Big Freddy, nose tucked deep into his morning newspaper, was muttering to himself softly when I joined him for coffee and conversation mid-week.
“You’re either figuring the odds on something, or growling over something that went sour,” I said.
“And a good morning to you, too,” he said. “I was cogitating out loud.”
“You were muttering,” I said
“I was remembering an old song,” Freddy said.
“Why?” I asked.
“Marty Walsh’s win in Boston,” Freddy said.
“What song?,” I asked.
“‘Pick yourself up, dust yourself off, and start all over again,’ — the old movie with Ginger Rogers and Fred Astaire way back when,” Freddy said.
“Way back is right,” I said. “But what has that to do with Walsh’s win?”
“That’s what he did a long time back,” Freddy said. “He was in the pits. Dropped out of school, hit the booze later. He was on the road to being a loser, but he dug himself out, made a different kind of a name for himself, made it big time with organized labor, winds up in the Legislature.”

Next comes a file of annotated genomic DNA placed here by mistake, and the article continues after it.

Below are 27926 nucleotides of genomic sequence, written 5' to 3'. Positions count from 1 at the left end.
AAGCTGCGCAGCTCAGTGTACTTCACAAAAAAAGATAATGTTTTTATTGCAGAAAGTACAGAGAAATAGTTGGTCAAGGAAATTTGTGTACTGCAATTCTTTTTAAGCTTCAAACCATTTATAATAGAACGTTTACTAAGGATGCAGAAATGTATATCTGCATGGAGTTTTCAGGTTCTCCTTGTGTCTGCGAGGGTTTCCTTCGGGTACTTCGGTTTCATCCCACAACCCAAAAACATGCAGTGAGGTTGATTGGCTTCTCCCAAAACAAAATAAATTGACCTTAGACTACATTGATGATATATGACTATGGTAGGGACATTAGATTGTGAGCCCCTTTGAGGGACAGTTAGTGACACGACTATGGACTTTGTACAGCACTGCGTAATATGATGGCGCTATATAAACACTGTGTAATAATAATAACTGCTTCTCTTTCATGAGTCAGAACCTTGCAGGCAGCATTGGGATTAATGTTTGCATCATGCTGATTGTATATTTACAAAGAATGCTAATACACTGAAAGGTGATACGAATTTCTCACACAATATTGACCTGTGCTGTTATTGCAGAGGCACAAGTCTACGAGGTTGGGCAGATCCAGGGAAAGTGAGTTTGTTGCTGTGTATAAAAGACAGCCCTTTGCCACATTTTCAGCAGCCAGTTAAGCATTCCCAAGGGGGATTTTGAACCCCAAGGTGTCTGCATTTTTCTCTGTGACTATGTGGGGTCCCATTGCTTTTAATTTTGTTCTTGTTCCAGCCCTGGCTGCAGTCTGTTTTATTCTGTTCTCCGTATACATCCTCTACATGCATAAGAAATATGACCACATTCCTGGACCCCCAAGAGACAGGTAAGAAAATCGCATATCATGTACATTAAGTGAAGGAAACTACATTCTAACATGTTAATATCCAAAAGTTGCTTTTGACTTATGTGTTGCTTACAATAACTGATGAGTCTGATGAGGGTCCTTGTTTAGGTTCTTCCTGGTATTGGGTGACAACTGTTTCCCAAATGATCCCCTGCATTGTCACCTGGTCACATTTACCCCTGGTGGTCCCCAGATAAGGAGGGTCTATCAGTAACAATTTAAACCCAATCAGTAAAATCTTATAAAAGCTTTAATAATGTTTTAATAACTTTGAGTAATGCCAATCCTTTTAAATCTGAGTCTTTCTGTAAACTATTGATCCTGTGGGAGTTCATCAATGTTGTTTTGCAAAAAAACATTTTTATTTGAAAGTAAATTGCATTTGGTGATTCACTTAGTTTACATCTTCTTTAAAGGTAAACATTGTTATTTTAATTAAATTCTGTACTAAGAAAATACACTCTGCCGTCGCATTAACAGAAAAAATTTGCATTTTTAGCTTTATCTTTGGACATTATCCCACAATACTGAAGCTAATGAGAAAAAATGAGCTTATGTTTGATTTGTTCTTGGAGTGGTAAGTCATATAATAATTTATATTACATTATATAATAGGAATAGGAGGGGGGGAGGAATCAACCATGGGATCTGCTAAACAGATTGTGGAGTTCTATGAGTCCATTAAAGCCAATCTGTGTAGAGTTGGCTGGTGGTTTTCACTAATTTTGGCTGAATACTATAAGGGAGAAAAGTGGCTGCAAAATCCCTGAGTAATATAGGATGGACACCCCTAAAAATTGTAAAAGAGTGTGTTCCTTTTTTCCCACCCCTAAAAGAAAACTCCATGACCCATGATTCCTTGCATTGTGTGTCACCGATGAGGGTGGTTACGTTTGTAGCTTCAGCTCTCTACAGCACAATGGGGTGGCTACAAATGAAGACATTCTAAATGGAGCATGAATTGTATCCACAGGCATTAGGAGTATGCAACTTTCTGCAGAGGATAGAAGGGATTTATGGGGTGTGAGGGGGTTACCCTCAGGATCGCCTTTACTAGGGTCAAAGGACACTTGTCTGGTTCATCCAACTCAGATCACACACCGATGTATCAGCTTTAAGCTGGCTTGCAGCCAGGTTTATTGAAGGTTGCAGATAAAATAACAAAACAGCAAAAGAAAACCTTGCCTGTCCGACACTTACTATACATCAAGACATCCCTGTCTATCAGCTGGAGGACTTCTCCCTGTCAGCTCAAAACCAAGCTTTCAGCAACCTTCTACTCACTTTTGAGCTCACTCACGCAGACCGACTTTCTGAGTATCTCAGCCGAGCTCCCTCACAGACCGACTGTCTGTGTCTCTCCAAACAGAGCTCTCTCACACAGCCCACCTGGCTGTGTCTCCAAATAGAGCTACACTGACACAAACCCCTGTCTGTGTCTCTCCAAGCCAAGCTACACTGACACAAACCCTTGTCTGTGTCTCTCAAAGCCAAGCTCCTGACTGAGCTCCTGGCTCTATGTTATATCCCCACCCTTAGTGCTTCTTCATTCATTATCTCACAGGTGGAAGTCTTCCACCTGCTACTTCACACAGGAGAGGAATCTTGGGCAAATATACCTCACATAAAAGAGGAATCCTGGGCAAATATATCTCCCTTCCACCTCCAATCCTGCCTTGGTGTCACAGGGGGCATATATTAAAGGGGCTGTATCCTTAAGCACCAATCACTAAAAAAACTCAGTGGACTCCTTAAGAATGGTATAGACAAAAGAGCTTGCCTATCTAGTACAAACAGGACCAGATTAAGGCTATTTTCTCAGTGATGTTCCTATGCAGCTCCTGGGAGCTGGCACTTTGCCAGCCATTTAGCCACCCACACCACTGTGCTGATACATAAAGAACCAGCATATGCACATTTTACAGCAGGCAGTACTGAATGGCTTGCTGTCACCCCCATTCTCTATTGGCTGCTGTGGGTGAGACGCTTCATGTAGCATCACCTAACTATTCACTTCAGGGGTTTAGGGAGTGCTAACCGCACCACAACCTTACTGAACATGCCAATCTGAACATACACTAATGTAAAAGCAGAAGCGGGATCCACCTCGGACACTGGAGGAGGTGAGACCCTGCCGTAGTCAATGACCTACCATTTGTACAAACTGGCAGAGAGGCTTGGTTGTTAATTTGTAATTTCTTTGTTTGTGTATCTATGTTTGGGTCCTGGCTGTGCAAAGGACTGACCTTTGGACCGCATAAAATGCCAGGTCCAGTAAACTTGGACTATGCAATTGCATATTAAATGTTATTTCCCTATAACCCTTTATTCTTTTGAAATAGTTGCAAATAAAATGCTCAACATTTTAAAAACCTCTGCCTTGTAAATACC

“He campaigned on more than that,” I said.
“I didn’t say he didn’t,” Freddy said. “You asked me what I was doing, and the song popped into my head.”
“But that didn’t have anything to do with his win,” I said.
“It had a lot to do with it for those he dealt with after he straightened out way back when,” Freddy said.
“He didn’t run on that,” I said.
“Didn’t have to,” Freddy said. “He ran on what he’s done since, but what he really did was to raise the comfort level of more voters,” Freddy said. “There’s no malarkey in him, like him or not. That’s his character, but you can’t run on just that. He ran a great campaign. He had labor rock solid as a base, but what he had going for him was he wasn’t John Connolly.”